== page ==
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To Live Even Through Death

To Live Even Through Death

Patient: Vandana


To leave clear instructions of how one’s death should be even whilst battling cancer, is not only being thoughtful to those left behind, but demonstrates a life fully lived. This is the story of Vandana*,who wanted her death to be as comprehensive as her life.

Vandana’s husband passed away when their son and daughter were still very young. She did not marry again, she became an entrepreneur and started a tiffin service from home, all the while raising her children as a single mother in the city of Mumbai. Many years later, her daughter got married and left for Gujrat, and Vandana lived with her son, daughter in law and grandson. There was a lot of love, mutual respect, and attachment within the family.

In 2016, Vandana was diagnosed with cancer of the ovary; she was 60. Despite undergoing treatment, over the course of time, the cancer, as is its nature, metastasized to the peritoneum. When PALCARE enrolled her in the summer of 2022, Vandana informed the PALCARE team that six years ago when she was diagnosed, she was told she only had six months to live. She had defied the odds and six years later here she was, talking to them.

On PALCARE’s first visit to Vandana’s home, she recounted the immense pain she experienced prior to and while passing motion. That was probably the most distressing symptom she had. She once said she was scared to go to the toilet anticipating the pain. She mentioned being terrified seeing clotted blood, but she got used to it, and the pain, to a large extent.

Vandana was a deeply religious woman. She had a clear code of conduct which she followed and instilled in her children throughout her life. She had a strong sense of dignity and was very clear about how she wanted to live, and how she wanted to die. She was clear about no more hospitals, and not taking any further curative treatment, and she only wished that her pain could be controlled. That is when PALCARE came into her life.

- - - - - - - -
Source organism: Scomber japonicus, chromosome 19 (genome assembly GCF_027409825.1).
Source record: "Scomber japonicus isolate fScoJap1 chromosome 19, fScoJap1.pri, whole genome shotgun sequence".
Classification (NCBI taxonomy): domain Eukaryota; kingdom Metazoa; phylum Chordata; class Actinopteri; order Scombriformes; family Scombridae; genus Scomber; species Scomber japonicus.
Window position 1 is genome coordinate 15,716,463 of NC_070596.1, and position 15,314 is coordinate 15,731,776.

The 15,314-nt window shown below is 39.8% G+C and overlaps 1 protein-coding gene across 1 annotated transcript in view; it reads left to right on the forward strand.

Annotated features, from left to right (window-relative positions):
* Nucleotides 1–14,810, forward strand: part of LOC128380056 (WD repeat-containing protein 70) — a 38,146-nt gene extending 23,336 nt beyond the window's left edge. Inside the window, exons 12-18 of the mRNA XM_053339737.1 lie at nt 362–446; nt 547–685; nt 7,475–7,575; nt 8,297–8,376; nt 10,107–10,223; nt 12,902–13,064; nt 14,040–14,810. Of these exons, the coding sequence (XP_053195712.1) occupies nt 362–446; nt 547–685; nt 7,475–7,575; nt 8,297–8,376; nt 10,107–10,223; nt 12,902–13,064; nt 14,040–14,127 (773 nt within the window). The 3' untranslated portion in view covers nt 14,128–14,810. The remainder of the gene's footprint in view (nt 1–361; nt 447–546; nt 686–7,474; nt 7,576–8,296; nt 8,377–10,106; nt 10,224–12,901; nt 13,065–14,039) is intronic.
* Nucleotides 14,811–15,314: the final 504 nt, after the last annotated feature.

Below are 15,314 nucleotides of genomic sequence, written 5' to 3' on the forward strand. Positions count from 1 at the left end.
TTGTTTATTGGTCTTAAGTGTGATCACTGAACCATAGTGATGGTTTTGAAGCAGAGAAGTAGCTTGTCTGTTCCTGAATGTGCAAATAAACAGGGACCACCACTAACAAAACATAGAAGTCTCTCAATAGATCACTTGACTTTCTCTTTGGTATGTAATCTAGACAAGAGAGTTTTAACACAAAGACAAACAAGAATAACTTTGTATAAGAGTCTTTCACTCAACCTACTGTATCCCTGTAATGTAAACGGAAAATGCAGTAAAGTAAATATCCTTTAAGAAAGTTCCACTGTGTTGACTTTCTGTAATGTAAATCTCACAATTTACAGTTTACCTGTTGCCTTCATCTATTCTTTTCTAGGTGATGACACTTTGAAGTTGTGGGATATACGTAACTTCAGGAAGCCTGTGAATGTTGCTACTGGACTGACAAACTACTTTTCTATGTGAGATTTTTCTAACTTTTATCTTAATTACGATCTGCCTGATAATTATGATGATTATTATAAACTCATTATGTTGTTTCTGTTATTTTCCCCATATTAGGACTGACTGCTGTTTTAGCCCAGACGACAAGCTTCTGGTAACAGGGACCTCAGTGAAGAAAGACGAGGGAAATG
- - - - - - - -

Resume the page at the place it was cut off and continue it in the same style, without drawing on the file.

The team got to work, carefully designing a care plan with Vandana and the family. The pain and other symptoms were brought down substantially with the right medication. The PALCARE team integrated itself with the family, supporting and guiding them at every step.

Vandana understood her diagnosis, however she was not completely aware of the gravity of it and the prognosis that it came with. The son who could not find the strength in him to break bad news to his mother, asked PALCARE to help him with this task. The thought was already pressing on Vandana’s mind for a while. The conversation with the PALCARE counsellor only made it easier for her to understand. She said she had lived a full life and although she was not scared of dying, the thought of leaving her family and not being there to see her grandsons grow into young men, was scary at times.

Palliative care emphasizes that patients be treated as humans with emotions and not just patients who are dying. A space of trust, openness, respect, and compassion is created. There is a shift in care giving when this is realized.

A bond was built, over the course of time, between Vandana, her family, and PALCARE. She would eagerly await the PALCARE teams visit. In a hand written letter to the counsellor, Vandana expressed that she and the team were a source of strength to her and her family.

To Live Even Through Death The cancer spread slowly but surely. Vandana left this world in December that year. It was Christmas eve. A week before that she celebrated her 66th birthday. All her loved ones were with her. She wanted the PALCARE team to be there too, but since they could not, she insisted they be taken on a video call, while she cut the cake. It was an emotional and a lovely affair.

Before she died, Vandana reconciled with her brother, with whom she had a long-standing dispute. She saw one of her grandsons leave for Canada for further education. She left clear instructions on what needs to be done after she died, what she would wear, the precise rituals that were to be done, what each of the family members should do, and she told them how the transition should be. Her death, much like her birthday a week before, was in many ways than not, a celebration.

*Name has been changed for the purpose of confidentiality*